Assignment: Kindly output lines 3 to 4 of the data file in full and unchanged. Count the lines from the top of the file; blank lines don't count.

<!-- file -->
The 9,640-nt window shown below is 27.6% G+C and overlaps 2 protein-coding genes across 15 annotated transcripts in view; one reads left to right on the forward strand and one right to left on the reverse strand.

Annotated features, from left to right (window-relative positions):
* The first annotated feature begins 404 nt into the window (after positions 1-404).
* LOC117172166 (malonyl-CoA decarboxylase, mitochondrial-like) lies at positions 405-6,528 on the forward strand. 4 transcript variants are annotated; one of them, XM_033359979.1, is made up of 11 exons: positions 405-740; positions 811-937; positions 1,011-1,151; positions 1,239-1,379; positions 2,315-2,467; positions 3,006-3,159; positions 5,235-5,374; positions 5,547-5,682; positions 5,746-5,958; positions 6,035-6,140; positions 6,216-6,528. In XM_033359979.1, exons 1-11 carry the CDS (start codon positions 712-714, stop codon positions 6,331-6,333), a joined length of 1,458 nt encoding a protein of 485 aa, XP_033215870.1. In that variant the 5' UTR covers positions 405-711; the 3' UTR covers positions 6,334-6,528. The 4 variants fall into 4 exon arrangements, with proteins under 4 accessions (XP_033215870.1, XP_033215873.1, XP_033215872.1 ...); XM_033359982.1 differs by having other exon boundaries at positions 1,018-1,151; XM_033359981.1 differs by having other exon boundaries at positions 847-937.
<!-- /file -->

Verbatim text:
* The first annotated feature begins 404 nt into the window (after positions 1-404).
* LOC117172166 (malonyl-CoA decarboxylase, mitochondrial-like) lies at positions 405-6,528 on the forward strand. 4 transcript variants are annotated; one of them, XM_033359979.1, is made up of 11 exons: positions 405-740; positions 811-937; positions 1,011-1,151; positions 1,239-1,379; positions 2,315-2,467; positions 3,006-3,159; positions 5,235-5,374; positions 5,547-5,682; positions 5,746-5,958; positions 6,035-6,140; positions 6,216-6,528. In XM_033359979.1, exons 1-11 carry the CDS (start codon positions 712-714, stop codon positions 6,331-6,333), a joined length of 1,458 nt encoding a protein of 485 aa, XP_033215870.1. In that variant the 5' UTR covers positions 405-711; the 3' UTR covers positions 6,334-6,528. The 4 variants fall into 4 exon arrangements, with proteins under 4 accessions (XP_033215870.1, XP_033215873.1, XP_033215872.1 ...); XM_033359982.1 differs by having other exon boundaries at positions 1,018-1,151; XM_033359981.1 differs by having other exon boundaries at positions 847-937.